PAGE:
• Landscape the ‘Jabba the Hut’ Memorial Fountain: In the Pacific Northwest, water is great under a boat or frozen under skis, but not necessarily desired when waiting for a bus in the middle of winter/end of spring. Fill in the scary alcoves and totally vegetate the rock.

Now this probably is not as sexy as being part of a mixed-use savior project for a long neglected historic building – but it does build upon current infrastructure investment (and thus leaving the Elks for a public/private partnership for the Children’s Museum).

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RR Anderson

Nice!  I’ve seen at least two blind folks stumble over the low lying street clutter. I would love to see that crap removed. 

also once you collect enough of these, you should consider putting it all together in a book.  exit133 publications presents: David Boe’s Imagine Tacoma

June 12, 2008 at 7:57 pm / Reply / Quote and reply

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David, you should be on the planning commission or running the public works dept.

You always have such grand ideas. Does anyone listen? They should! Maybe Pierce Transit Park could go all the way across? Oh, and if they were to move the bus transit area to the Elks building the bus turn around space could be a year round market!

June 13, 2008 at 4:06 am / Reply / Quote and reply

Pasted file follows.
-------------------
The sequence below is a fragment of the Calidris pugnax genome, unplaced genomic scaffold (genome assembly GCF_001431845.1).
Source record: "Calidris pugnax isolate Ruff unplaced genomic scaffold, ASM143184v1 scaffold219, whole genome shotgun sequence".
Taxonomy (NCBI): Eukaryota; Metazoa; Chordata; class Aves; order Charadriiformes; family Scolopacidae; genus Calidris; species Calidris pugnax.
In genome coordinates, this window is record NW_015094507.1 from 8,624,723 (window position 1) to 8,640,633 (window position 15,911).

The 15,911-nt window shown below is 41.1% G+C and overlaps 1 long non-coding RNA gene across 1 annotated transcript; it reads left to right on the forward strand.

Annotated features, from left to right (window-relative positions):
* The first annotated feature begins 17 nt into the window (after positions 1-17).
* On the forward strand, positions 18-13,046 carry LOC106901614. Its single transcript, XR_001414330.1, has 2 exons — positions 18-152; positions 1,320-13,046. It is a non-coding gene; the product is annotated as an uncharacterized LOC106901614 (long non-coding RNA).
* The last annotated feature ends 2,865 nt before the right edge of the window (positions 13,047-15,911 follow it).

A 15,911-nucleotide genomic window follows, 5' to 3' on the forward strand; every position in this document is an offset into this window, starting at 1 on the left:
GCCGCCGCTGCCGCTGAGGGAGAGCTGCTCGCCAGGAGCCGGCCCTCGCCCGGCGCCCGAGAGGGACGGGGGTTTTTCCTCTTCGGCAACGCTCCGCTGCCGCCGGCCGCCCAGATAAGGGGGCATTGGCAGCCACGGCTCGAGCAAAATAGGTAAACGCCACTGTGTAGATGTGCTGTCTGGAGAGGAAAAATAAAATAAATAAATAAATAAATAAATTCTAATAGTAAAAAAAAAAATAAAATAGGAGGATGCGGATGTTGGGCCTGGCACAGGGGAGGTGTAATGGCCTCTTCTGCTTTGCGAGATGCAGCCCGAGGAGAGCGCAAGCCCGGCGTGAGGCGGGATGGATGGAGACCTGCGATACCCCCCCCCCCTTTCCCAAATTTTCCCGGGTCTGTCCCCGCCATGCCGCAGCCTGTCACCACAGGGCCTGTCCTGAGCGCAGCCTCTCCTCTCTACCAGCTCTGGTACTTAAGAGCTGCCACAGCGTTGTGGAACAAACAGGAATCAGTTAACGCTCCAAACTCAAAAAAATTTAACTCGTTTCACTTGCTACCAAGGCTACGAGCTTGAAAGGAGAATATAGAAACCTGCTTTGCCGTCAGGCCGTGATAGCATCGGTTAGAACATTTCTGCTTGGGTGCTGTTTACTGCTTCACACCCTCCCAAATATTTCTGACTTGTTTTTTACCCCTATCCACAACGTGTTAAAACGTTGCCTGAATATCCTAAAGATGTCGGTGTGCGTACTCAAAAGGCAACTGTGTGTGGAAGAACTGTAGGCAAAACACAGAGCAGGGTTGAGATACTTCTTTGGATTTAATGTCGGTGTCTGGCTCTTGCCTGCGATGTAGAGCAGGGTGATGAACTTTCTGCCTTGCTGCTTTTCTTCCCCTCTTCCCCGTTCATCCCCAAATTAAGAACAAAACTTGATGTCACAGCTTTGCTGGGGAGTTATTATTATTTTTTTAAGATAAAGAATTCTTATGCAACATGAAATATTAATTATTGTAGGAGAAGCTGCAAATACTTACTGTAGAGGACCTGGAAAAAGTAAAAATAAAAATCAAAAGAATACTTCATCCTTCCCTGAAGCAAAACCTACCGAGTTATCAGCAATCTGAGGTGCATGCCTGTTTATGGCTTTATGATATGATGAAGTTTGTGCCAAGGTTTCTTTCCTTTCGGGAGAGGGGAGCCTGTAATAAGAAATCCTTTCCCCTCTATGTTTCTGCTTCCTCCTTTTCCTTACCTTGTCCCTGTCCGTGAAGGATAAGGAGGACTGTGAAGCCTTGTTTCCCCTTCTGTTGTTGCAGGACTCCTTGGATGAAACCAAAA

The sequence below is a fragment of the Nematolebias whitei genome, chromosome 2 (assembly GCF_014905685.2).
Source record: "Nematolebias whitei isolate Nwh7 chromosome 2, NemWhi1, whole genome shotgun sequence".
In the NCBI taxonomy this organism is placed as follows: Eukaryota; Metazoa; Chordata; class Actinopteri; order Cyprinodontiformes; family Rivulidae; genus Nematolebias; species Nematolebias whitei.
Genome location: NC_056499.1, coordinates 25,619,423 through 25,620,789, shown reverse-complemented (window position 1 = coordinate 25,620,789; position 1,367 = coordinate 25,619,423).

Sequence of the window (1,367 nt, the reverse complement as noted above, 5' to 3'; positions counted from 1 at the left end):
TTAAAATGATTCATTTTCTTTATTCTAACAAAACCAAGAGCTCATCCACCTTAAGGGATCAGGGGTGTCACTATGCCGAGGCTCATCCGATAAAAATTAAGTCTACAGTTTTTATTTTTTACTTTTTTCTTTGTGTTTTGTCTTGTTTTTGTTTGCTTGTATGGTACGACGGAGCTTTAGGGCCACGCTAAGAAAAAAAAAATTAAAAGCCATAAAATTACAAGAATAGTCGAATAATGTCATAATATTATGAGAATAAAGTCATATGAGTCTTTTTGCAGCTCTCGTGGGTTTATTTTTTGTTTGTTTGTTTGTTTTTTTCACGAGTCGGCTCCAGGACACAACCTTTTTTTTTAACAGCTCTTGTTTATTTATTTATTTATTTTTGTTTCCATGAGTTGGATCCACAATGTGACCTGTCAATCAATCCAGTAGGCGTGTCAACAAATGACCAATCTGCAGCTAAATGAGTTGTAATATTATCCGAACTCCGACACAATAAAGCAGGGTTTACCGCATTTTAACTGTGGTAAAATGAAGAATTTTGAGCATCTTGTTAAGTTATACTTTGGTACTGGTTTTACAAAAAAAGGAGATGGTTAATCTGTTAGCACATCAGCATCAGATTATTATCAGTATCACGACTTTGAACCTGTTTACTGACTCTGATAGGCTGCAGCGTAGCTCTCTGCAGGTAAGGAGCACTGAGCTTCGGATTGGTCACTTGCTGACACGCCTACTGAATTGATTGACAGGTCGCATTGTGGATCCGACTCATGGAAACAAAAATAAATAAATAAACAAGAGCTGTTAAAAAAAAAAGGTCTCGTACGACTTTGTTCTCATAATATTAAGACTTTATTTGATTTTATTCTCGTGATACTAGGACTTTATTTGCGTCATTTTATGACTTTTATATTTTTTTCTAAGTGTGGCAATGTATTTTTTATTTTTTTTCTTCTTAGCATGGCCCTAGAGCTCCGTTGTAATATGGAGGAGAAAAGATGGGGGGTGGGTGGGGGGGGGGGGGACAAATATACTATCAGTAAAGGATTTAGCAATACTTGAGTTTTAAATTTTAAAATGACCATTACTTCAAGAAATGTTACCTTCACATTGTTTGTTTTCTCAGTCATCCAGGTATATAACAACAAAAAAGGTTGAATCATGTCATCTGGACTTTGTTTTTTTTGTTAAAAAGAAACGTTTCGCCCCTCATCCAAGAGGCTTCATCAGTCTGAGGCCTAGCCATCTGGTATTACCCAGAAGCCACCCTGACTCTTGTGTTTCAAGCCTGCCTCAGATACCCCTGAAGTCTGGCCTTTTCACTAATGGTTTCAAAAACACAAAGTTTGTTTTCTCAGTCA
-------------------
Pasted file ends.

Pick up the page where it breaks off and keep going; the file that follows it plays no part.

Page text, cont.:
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David is currently the Vice-Chair of the planning commission

Hopefully they listen! :)

June 13, 2008 at 5:21 am / Reply / Quote and reply

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crenshaw sepulveda

Don’t our elderly deserve a place to sit down while waiting for buses that are often very late?

June 13, 2008 at 4:52 pm / Reply / Quote and reply

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tom waits

Pretty good lipstick job. 

However, I am not sure filling in the creepy pedestrian corridor is the way to go.  Tacoma superblocks make east-west travel difficult enough.  What I would suggest would be more to enliven or enhance the corridors, to make them seem more like public space.  Better lighting, widened if possible, art, kiosks, upgraded and enhanced points of entry…passageways are very urban and in more cities are more dynamic than those along Commerce.